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Nigerian Banks: Navigating stormy seas as NPL in FX threatens liquidity



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… Capital adequacy ratios under intense pressure


WITH the naira shelving about 40 per cent of its value following the liberalisation of FX markets on the 20th of June, 2016, and the subsequent jerking up of foreign exchange loans in commercial banks’ balance sheets, assets quality and Non-performing loans are in great danger.

National Daily gathered that with the prevailing economic downturn, it is going to be difficult for borrowers across major sectors of the economy to meet their obligations to banks, and this may result to a financial crisis in the banking sector.

Banks that have Non-performing Loans (NPLs) in hard currencies may see a negative NPL ratio and it is more worrisome if the provisions on loans are held in naira. The most susceptible to these uncertainties are Firstbank Nigeria Plc, Diamond and Skye, according to a report from Rencap.

For banks that have sizeable FX NPLs, depreciation could hurt their NPL ratios. Had they been holding the requisite provisions on these NPLs in naira, that would put significant pressure on their provisions and coverage ratios, as they need to set aside more naira to maintain coverage ratios at the pre-depreciation level,” Renaissance Capital analysts Adesoji Solanke and Olamipo Ogunsanya said in a June 27 note.

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“Based on feedback from management, FBNH and Diamond have the highest proportion of their NPL book in foreign currency, at 56% and 45-50%, respectively, with Diamond mentioning that it holds its provisions in naira. Overall, these sizable FX NPLs are a concern for us, but, unlike Diamond, FBNH has significant FX long positions that should help it to partly offset the impact of some of these asset quality challenges.”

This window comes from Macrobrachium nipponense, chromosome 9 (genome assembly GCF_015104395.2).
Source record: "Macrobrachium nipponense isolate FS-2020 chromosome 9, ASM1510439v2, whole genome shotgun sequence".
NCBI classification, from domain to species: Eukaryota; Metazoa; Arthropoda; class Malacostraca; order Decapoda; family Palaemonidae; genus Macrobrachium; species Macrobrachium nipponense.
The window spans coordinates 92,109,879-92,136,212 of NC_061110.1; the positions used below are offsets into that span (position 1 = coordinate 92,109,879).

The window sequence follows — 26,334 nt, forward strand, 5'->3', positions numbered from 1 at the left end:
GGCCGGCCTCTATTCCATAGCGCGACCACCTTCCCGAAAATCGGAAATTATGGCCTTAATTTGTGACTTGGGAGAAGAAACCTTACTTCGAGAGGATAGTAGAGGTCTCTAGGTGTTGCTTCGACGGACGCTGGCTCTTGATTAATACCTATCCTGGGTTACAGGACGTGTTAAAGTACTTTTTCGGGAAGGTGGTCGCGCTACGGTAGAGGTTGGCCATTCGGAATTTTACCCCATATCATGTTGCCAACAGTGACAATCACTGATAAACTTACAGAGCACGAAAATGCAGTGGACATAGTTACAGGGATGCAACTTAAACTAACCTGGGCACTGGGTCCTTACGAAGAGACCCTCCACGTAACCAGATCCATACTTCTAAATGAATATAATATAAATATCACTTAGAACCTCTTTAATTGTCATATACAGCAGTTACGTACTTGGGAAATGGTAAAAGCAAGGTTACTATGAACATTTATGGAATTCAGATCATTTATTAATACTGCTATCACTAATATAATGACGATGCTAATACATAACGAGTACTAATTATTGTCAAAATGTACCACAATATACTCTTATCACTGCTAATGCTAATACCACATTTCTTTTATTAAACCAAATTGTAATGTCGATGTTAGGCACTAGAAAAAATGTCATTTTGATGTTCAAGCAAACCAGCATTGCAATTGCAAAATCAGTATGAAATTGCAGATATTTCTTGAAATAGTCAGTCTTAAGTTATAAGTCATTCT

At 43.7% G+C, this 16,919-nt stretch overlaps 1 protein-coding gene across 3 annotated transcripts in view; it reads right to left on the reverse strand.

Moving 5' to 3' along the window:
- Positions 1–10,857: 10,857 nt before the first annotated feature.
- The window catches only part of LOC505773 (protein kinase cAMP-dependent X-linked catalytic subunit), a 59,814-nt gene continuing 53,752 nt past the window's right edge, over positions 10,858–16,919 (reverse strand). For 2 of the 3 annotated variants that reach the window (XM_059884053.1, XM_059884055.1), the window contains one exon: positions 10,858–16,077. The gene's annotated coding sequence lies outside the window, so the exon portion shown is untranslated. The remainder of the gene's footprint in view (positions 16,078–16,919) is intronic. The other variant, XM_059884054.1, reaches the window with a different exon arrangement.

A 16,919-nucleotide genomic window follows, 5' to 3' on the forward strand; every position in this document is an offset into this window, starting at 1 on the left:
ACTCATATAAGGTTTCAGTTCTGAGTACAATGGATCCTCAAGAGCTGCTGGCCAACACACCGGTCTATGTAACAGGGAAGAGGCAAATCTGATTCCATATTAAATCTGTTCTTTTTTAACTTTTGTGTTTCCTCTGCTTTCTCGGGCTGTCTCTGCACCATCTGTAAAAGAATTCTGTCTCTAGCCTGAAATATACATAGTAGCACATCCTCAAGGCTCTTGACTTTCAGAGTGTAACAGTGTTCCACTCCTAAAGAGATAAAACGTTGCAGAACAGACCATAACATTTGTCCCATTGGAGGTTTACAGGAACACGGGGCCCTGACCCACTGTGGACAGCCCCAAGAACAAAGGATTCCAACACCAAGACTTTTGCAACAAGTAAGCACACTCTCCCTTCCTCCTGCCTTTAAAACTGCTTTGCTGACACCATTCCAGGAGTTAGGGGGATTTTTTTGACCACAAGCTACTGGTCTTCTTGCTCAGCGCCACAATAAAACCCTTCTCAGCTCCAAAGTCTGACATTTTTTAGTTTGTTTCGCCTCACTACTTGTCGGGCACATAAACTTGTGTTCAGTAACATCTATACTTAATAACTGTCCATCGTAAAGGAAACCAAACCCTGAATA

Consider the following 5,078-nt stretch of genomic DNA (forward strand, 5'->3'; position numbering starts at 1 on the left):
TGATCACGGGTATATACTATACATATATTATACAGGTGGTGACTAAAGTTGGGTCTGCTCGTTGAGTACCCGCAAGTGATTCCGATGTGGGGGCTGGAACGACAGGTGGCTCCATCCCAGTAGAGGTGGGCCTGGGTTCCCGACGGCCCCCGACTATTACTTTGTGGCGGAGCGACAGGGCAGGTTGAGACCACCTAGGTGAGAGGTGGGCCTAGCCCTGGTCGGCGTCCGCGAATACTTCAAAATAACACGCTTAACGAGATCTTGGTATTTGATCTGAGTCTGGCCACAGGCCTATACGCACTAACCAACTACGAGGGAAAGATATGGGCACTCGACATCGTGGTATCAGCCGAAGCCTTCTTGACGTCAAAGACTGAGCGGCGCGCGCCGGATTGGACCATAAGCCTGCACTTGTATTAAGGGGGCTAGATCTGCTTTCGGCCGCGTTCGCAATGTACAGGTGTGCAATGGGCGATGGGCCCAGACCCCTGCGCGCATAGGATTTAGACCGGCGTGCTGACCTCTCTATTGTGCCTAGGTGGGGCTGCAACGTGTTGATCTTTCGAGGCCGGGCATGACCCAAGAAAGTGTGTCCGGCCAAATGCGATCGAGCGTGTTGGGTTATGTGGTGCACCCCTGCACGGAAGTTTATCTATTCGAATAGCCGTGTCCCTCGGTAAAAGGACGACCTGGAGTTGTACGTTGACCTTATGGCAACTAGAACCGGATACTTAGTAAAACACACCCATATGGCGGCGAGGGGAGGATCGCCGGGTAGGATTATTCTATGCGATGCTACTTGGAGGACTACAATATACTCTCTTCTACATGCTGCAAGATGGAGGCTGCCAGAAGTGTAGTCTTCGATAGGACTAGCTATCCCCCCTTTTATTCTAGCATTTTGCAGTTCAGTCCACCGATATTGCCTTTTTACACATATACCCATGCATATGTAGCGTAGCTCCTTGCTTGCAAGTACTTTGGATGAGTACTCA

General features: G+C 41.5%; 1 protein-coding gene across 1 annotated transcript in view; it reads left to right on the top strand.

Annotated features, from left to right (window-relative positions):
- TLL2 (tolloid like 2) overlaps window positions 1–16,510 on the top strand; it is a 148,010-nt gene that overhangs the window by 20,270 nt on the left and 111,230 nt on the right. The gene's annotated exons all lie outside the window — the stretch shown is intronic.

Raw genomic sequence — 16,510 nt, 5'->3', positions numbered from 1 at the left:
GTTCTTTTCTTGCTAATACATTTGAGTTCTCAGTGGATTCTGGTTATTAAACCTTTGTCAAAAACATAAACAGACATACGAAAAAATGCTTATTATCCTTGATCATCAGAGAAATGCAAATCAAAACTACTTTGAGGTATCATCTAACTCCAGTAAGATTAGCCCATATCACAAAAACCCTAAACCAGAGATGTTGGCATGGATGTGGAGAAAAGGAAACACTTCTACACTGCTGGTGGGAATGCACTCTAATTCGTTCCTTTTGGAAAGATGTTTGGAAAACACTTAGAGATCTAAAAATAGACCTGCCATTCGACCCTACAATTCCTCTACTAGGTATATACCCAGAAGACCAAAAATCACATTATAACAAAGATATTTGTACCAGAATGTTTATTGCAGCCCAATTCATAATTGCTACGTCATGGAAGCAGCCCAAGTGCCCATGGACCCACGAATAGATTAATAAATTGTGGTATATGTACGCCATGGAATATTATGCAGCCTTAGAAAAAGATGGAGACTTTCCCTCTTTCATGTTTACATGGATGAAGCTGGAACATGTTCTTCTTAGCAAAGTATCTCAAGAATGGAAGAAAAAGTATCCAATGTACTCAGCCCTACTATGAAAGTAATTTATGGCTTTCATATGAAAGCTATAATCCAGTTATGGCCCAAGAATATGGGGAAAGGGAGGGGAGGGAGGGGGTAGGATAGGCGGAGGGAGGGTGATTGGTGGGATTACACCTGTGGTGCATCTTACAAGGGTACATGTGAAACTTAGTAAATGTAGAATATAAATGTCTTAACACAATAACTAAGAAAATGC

The 10-member Nigerian Stock Exchange Banks Index has declined almost 6 percent since surging to a 9-month high on June 23. That compares with a 4 percent drop in the NSE All Share Index over the same period, with Sterling Bank Plc, Unity Bank Plc, Zenith Bank Plc and FBN Holdings Plc among the biggest losers.

“Nigerian banks have proven to be resilient over the years but we believe last some point they will require a bailout. Banks have taken huge provisions already in the last two years and have refinanced some of their loans. However, with their capital adequacy rations under intense pressure, they might have no choice but to sell some of their worst loans to AMCON,” the report stated.

The CBN’s decision to clear the N4.6bn backlog of FX demand at a rate of N280/$, took approximately N1.3trn out of the system. Its decision to sterilise the naira equivalent of the forward transactions was unexpected, and as such, a liquidity strain pushed the NIBOR overnight rate to as high as 120% during the week, although it has now moderated to sub-20%, aided by the opening of the CBN discount window.

According to financial experts, it is expected that rising interest rates will be net positive for the larger and more liquid banks, such as FBNH, GTBank, Access, UBA and Fidelity. Financial experts at Renaissance capitals said given the potential for the naira to weaken beyond NGN300/$, the net positive will be crucial in providing the banks with a capital and asset quality buffer.


Renaissance in its 2016 sector outlook report said where NPLs are in FX, this is negative for NPL ratios; and if the provisions on these are held in naira, it is even more worrisome.

“We have the most concerns on this front for FBNH, Diamond and Skye. Capital ratios could come under some pressure but we think investors should focus on the banks that are starting from a relatively strong base and have net long FX positions that provide ample buffers. Should a bank breach the minimum CAR requirements, we do not think based on our discussions with the banks that the CBN would do anything drastic beyond placing a freeze on credit growth, mandating the sell-down of some assets, capping or freezing dividends to help generate internal capital and requesting a capital improvement plan.”